Thursday, 14 January 2016

Alright, Chuck...

Greetings all. If you are not from the UK, and specifically from the North of England, you are going to need an explanation of this post title. "Chuck" is simply a term of endearment, which is actually a contraction of "chicken"...but enough lexicography.

I have almost finished mounting the ER32 collet chuck to the backplate (see what I did there?). All that remains now is to drill the mounting bolt holes to join the chuck and the backplate together.

After mounting the D1-3 camlock backplate, I machined a register on it that is a very good fit in the recess on the back of the collet chuck. The collet chuck was then fitted to this register, ensuring a very high degree of concentricity.

Tony at has written an excellent primer on the fitting of chucks that can be found here:- I found this to be very helpful.

Here is a photograph of the collet chuck mounted on the backplate:-

 You'll see that the chuck has three bolt holes. These are tapped for M6. I cannot put bolts through the backplate into these due to the camlock studs. So I am going to drill these out to M6 clearance and then tap the front face of the backplate. The attachment bolts will then thread into this from the front of the chuck.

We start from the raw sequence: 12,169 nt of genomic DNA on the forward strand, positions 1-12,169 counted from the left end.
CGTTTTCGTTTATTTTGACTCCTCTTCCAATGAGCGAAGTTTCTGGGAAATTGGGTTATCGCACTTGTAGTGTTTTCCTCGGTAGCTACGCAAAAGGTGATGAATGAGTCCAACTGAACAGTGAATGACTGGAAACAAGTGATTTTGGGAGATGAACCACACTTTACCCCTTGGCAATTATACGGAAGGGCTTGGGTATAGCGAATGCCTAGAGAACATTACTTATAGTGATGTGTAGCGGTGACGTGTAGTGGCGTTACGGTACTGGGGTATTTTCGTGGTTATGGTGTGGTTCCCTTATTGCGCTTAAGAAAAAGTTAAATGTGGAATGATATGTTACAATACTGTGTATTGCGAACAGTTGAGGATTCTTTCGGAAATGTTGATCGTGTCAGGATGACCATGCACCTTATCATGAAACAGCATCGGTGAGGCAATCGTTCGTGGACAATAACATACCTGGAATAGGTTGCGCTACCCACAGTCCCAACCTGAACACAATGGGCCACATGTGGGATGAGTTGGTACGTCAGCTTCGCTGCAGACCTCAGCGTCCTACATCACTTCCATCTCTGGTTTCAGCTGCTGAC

Machining cast iron is a very dirty business, as you can see from this picture. The swarf takes the form of fine chippings. Needless to say these can be potentially very injurious to the lathe. I managed to minimise the amount of debris by attaching the workshop vacuum cleaner hose to the toolpost. Had I not done this, my poor machine would have ended up buried.

The purpose of the collet chuck is to hold the tubes whilst the ends are being machined, as per previous posts. With the chuck mounted on a backplate, the full length of the tube can protrude through into the spindle bore. I may need to make a push fit insert for the opposite end of the spindle to act as a guide. This will stop any tendency of the tube to whip whilst the spindle is rotating.

This is all part and parcel of making ready to trial the tubular chamber fabrication method. Once I have the chuck finished I will need to look at making a system of stops for the lathe. This will hopefully ensure that all 60 tubes end up the same, within reason. I will also need to look at a means of uniformly bending the tubes, Again, this will involve a series of stops used with the tube bender.  

All of this has to be fitted in and around normal family and work life. So progress tends to be slow, though steady. Thank you for your patience and your continued interest in my project.

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